I drove out to the farm the other day, fighting construction on WA-16 and congestion on I-5. These day it seems like everyone decides to drive somewhere at the exact moment that I need to go to the farm. Traffic was never this bad in the winter or spring. What gives?
Not to mention how busy life has been, in general. Work is busiest for me in the summer, since I work for a real estate company. Summer season = real estate season. In addition, we are involved in church, and we want to deepen our relationships with friends and family. Then there are all the wonderful fairs and festivals that come with summertime that we haven’t even had the energy to go to. I’ve lived in Tacoma for almost 5 years, and I’ve never even been to the Taste of Tacoma. There are a lot of good things in my life, but it’s easy to feel stretched thin come July & August.
I have a little garden plot and some potted flowers. I dream of having backyard chickens and a big spice garden one day. Some days I think it would be nice and quaint to retire to the country, live of a few acres and grow everything we eat. But who am I kidding? We don’t have the gusto to farm. Mr. Wetzel and I are urbanites. And each summer we are far too strung out to have the energy to care for plants or livestock on top of everything else we have going on.
Sure. I could be romantic and impractical; I could quit my job and be a full-time gardener, but let’s get real here, people. I kill half of everything I plant. I forget to weed. The only reason my plants survive is I keep trying and get lucky with a few of them. Besides, I like my job a lot, and my skill set is much more suited to customer service and administration.
The other day I fought the traffic to get out to Terry’s Berries. When I arrived, it was a gorgeous, sunny day, but I needed to grab the produce, drop it off at home, and get back to work to activate a couple new property listings. When I arrived at the farm, we had strawberries included in the share, but the sign said: “1 pint of strawberries. Pick your own. Strawberry patch this way.”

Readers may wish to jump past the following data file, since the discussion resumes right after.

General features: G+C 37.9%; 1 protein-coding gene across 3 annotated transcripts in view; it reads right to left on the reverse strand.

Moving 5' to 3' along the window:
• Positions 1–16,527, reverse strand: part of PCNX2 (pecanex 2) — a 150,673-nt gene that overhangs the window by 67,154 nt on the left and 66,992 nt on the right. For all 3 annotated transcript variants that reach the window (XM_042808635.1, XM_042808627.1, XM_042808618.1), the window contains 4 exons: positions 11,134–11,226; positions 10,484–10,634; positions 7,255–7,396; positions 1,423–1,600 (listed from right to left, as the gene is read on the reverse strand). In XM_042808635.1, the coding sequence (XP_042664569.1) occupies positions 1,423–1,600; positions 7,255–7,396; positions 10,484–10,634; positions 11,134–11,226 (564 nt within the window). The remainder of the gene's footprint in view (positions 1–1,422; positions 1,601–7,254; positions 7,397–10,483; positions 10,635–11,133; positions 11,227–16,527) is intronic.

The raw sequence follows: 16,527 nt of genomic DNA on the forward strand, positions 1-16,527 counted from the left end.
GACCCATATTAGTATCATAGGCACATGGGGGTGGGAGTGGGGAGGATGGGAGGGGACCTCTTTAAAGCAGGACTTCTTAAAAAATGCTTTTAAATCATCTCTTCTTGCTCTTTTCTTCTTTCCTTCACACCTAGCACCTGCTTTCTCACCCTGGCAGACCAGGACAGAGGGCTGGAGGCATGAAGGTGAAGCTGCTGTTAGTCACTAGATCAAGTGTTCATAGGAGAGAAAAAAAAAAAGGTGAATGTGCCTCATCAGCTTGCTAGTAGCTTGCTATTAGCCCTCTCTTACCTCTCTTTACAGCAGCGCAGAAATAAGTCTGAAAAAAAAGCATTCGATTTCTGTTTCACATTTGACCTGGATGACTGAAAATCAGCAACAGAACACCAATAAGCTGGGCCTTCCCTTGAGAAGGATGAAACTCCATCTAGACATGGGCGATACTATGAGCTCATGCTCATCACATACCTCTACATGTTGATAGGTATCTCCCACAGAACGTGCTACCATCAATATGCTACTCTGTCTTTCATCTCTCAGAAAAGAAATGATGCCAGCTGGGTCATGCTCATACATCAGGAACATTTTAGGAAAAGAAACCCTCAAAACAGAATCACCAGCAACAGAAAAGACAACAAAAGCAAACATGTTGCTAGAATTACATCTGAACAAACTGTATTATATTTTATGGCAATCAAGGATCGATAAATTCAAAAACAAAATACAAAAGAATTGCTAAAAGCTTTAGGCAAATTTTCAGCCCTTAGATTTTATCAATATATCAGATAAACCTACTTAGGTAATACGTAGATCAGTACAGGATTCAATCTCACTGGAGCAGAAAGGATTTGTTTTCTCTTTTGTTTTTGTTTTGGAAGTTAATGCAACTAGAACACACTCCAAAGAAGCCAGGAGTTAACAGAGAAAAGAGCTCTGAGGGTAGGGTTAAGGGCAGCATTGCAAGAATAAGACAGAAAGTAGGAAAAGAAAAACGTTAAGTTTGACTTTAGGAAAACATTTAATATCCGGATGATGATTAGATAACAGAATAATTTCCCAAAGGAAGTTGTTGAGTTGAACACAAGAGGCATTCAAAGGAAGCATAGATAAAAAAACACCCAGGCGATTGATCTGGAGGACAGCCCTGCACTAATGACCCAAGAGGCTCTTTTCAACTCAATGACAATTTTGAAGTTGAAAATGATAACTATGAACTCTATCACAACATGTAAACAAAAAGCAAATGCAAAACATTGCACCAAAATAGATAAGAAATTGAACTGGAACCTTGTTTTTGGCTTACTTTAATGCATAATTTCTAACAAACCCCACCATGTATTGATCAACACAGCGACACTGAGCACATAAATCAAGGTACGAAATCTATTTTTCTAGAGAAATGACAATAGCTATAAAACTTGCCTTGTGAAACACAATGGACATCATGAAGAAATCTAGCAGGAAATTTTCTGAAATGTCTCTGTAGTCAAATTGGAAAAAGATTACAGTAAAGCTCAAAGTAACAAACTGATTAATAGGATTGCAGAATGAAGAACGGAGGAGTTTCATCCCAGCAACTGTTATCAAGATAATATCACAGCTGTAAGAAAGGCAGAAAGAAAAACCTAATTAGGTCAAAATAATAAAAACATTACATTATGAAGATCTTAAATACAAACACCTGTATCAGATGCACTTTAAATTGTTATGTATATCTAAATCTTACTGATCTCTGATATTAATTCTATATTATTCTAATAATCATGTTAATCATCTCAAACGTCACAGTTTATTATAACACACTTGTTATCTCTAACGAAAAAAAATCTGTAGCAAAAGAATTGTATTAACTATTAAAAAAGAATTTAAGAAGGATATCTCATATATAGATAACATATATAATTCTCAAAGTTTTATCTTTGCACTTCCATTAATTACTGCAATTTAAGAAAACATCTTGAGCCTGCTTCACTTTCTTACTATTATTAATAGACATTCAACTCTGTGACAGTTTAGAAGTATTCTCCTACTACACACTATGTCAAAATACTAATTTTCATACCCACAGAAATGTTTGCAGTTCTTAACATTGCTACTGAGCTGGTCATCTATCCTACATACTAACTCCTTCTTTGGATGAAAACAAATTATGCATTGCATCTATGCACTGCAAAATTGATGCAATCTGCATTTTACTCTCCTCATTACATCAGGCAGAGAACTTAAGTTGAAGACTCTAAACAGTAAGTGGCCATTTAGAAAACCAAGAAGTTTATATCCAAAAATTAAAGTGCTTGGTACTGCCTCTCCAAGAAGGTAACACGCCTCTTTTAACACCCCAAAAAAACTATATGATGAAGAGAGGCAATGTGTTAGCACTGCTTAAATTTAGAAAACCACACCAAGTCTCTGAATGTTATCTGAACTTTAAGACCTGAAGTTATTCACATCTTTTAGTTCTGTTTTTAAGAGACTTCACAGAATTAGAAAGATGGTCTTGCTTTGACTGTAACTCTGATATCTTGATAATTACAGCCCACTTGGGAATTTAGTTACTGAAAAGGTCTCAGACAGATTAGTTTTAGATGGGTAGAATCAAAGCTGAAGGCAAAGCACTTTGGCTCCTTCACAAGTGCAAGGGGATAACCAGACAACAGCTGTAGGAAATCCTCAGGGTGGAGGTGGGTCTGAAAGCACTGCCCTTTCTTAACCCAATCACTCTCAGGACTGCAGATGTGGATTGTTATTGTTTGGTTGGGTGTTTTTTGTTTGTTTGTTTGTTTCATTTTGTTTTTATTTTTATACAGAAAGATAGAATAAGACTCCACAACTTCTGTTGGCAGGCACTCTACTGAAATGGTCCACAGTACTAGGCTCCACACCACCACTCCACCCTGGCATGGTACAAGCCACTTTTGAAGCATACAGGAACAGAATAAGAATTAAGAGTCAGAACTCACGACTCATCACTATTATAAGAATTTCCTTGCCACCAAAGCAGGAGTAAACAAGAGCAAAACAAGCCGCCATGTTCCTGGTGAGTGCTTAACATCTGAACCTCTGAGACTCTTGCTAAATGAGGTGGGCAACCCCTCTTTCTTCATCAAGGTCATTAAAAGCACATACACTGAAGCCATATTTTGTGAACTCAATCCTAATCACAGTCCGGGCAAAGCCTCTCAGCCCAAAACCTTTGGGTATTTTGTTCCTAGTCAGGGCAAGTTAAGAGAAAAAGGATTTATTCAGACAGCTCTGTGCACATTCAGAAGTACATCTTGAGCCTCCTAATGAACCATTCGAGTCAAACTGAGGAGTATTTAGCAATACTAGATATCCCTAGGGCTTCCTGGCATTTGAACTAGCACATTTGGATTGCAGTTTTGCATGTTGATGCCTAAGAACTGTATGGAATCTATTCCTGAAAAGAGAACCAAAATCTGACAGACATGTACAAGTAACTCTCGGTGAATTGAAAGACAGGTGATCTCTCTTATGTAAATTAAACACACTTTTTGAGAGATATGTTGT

My first thought was. “I don’t have time for this. I need to get back to work;” but then I realized how high strung I was, took a deep breath (or five), grabbed a green pint basket and thanked the goodness that I wore tevas instead of flip flops. I strolled out to the strawberry patch. I took my time. Soaked up some Vitamin D. Sampled a few extra berries during my toil (I imagine Terry must have known this would happen!).
When I got back to the car, bagged veggies on the back seat, I looked down at the warm little pint of strawberries snuggled into the shotgun seat beside me. “I picked those,” I thought. “Those are fresh, Erin-picked berries.” As I drove home, and eventually back to work, I carried a sweet, warm, calm bit of the farm back within my heart.
We don’t have to be full-time farmers. Mr. Wetzel and I will never be anything more than occasional gardeners. It’s important to us, though, to support local agriculture, not just for the food that goes into our bellies, but also for a connection to the earth that is found beyond air conditioned offices, USDA labels and the ether of the internet. We don’t need to give our lives to the soil. We just need to be reminded, once in awhile, where we came from and where we’re going. It helps to put everything in perspective. It helps us to slow down.
(clockwise around the outside, starting with bottom left corner):
- Lettuce (2 heads)
- Dandelion Greens
- Fava Beans
- Summer Squash (there were yellow ones available, too, but I thought these little green ones looked tastier)
- Sugar Snap Peas
- Snow Peas
- Raspberries (in the middle) (duh, right?)
- 1 dozen eggs